During the course of this series, there have been many buzzwords coined and repeated. These all have a time and a place, and can be useful to help you figure out key concepts of entrepreneurship, but there is one thing which stands above all of these on the scale of importance: FOLLOW THROUGH.
It's incredibly easy when you're the "boss" to get tunnel vision, and not see details orbiting the thing you're concentrating on. It's also easy to let certain to-do items slip, because you're not being held accountable to someone else day-to-day.
However, if there's one thing which will grow your business faster than anything else, it's follow through.
It's easy enough to say, but much harder in practice. Large corporations are guilty. Business titans are guilty. But if you do nothing else when building your business, make sure you clearly articulate what you're going to do, and meet or exceed that expectation, every time. This means everything from returning phone calls of companies interested in you in a timely fashion to setting up realistic expectations with clients, customers, and partners, and consistently delivering to those expectations.
Internally, this means meeting your deadlines. If you can't for some unforeseen problems, it means owning your problem, making amends, and getting buy-in on another course of action. Make sure you close the loop.
Externally, this means making your communications with others as clear, concise, and regular as possible to maintain a high level of trust, and to prove to the other stakeholders that you are a trustworthy person.
When you are starting out, anyone who's going to visit your website, become a vendor, or a partner is taking a leap working with you. You are not necessarily established. When you're not in the power position, you need to be better. How you get better and build credibility is by doing what you say.
It is shocking how few companies in their infancy adhere to this credo, and over the course of the last 9 months, my company, Shyndyg, has had to deal with our share of promises from partners which weren't kept. Most of these weren't maliciously not followed-through, rather, a product of a lack of organization on the part of the individuals responsible. It's detrimental to small businesses to behave this way, because, while you might "get away" with not having fulfilled your end of the bargain (and you never do -- it's just that the other person didn't take the time to tell you they were displeased), you have still missed an opportunity to actually do good business with a strategic partner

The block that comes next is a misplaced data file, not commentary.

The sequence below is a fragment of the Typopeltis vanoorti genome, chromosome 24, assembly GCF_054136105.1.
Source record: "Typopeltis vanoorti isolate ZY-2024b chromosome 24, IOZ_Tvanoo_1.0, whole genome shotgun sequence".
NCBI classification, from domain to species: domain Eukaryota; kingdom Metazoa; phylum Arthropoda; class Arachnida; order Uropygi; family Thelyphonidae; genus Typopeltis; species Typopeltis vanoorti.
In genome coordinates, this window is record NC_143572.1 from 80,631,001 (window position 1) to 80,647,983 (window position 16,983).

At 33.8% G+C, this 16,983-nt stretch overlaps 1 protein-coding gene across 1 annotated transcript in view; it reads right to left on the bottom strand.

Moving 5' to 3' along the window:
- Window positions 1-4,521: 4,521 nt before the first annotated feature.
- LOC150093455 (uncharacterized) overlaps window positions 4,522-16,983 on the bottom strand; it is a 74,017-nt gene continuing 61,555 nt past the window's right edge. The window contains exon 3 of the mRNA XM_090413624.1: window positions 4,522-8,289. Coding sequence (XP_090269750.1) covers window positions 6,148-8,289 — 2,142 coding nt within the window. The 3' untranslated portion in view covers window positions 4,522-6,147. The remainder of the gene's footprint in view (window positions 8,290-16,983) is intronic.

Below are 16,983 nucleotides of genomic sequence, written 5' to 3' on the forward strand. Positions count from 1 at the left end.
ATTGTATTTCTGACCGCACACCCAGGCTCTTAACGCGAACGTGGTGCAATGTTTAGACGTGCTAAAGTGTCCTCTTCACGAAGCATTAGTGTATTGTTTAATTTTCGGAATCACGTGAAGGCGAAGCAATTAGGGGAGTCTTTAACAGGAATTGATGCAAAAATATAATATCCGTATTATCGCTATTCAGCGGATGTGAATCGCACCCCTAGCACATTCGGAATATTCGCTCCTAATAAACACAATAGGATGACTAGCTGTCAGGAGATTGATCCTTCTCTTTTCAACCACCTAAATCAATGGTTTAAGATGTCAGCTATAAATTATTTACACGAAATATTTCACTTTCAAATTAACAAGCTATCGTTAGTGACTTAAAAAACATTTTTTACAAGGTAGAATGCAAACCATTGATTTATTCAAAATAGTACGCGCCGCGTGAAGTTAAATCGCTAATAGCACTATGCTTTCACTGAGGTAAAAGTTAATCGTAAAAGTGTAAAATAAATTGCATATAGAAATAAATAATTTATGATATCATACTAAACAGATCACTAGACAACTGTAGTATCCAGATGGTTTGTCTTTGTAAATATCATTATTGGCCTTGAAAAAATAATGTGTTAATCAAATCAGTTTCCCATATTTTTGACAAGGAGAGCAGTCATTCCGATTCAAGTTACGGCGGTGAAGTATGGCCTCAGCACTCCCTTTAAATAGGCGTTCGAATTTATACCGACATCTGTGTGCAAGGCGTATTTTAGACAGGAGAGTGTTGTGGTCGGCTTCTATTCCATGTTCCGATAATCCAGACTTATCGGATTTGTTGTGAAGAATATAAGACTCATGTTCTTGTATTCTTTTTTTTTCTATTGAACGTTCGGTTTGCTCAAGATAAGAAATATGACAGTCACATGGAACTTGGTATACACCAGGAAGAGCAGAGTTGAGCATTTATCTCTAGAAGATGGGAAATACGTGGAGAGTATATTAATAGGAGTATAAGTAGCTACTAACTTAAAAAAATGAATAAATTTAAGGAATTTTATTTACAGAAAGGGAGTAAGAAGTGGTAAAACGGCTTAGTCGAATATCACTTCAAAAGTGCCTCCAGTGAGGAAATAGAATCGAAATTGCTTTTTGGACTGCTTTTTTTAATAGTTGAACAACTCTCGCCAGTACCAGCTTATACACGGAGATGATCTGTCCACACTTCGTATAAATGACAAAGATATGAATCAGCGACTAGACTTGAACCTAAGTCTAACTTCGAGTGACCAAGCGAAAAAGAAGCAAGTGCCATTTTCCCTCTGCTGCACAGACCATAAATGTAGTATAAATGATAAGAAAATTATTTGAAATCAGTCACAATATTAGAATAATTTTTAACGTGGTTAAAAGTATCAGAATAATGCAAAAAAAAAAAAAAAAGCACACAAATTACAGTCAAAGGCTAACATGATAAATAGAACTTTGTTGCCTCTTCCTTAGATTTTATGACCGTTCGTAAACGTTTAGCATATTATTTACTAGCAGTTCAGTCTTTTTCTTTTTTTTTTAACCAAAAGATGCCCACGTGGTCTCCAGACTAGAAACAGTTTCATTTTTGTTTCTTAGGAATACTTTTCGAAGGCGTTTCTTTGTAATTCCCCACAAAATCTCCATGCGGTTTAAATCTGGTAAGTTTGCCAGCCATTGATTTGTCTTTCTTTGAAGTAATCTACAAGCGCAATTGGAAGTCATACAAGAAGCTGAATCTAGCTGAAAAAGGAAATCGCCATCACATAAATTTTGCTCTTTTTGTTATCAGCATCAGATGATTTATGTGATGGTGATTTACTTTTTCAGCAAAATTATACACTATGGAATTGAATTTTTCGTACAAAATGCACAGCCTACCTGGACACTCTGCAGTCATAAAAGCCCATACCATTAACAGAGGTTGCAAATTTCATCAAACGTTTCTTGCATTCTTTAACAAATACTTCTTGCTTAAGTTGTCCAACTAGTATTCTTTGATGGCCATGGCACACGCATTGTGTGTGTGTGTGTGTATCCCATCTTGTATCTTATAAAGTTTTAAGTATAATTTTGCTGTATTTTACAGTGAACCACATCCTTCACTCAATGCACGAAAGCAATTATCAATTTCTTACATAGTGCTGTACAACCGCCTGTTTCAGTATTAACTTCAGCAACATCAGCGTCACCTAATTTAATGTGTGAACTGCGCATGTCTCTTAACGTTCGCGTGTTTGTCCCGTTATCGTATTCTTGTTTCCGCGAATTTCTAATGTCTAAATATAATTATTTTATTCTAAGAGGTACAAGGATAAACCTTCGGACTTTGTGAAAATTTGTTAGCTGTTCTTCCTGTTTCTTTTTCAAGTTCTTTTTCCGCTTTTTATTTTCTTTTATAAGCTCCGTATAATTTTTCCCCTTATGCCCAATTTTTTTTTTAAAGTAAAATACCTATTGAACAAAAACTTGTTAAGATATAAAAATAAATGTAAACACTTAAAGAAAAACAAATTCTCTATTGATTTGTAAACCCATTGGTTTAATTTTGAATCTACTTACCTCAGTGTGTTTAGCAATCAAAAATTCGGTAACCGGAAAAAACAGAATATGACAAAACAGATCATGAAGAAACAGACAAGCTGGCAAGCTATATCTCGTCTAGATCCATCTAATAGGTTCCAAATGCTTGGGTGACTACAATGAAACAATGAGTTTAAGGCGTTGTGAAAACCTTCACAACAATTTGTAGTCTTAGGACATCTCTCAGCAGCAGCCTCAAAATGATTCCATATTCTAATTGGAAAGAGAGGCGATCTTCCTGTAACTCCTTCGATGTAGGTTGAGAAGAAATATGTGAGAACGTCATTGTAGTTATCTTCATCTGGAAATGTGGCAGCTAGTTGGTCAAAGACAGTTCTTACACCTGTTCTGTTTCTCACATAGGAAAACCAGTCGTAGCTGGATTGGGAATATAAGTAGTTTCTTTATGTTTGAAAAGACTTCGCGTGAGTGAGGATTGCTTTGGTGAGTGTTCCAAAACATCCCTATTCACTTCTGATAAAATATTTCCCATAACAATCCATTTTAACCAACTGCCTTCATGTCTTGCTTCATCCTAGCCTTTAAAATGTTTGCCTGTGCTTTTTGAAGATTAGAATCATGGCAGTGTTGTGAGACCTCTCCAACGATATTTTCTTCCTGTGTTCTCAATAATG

So, how do you stay on top of what might start out manageable, but becomes a 99-headed hydra?
There are many ways to get things done (and many excellentbooks which can help you if you didn't grow up in a house run like the military) but all you really need is a checklist of every promise you make, and the deadline.
How do you keep track of everything? For me, I use Siri, and I dictate orders to her all day long. She reminds me which appointments I have, when projects are due, and what is required. This isn't for everyone, but it's how I stay honest and on track.
The older system I used before Siri became available was the Post-It Note method: colour coded, and arranged in a grid pattern, stuck to my desk, arranged in order of urgency. This system survived for a long time because of the excitement of ripping one of those notes off the desk, crumpling it, and sending it to the recycling bin.
It really doesn't matter HOW you achieve it, you just need to make a commitment to putting paid to the business moves you set in motion.
Woody Allen once said "90% of success is showing up," but what's true for entrepreneurs is that 90% of success is following through.